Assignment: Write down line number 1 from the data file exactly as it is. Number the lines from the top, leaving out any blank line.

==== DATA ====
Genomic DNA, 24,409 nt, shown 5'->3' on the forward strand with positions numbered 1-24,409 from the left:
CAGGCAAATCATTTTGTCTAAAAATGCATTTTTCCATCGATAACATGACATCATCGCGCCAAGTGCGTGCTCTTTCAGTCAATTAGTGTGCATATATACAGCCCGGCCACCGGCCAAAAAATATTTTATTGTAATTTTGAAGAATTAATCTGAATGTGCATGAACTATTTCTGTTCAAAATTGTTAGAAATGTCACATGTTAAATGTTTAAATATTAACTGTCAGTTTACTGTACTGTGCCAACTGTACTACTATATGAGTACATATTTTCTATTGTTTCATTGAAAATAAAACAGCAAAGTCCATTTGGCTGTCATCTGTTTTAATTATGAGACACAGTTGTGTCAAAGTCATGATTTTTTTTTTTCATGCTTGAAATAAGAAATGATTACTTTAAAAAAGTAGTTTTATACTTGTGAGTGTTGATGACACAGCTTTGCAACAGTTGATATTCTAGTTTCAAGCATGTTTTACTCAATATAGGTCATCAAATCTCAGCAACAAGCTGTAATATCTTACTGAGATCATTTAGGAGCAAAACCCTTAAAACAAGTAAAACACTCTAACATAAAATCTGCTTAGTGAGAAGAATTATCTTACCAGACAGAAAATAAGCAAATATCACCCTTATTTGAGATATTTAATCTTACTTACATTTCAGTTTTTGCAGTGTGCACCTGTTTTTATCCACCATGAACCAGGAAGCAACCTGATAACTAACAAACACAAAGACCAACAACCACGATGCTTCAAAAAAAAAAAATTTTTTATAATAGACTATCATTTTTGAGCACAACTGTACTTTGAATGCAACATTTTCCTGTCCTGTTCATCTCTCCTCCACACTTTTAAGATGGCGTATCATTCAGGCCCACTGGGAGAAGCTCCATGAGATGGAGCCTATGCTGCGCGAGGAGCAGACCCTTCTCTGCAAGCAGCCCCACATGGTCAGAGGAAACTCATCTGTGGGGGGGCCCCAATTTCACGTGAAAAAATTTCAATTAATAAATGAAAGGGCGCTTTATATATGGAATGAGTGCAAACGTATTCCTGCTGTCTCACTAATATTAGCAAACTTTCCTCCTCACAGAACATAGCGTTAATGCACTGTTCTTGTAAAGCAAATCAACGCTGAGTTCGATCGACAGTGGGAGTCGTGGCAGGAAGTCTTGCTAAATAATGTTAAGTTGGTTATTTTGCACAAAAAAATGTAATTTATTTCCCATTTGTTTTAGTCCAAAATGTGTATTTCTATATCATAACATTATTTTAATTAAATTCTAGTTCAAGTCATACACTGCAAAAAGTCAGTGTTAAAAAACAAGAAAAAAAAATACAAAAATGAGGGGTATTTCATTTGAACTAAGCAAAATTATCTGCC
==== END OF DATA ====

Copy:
Genomic DNA, 24,409 nt, shown 5'->3' on the forward strand with positions numbered 1-24,409 from the left: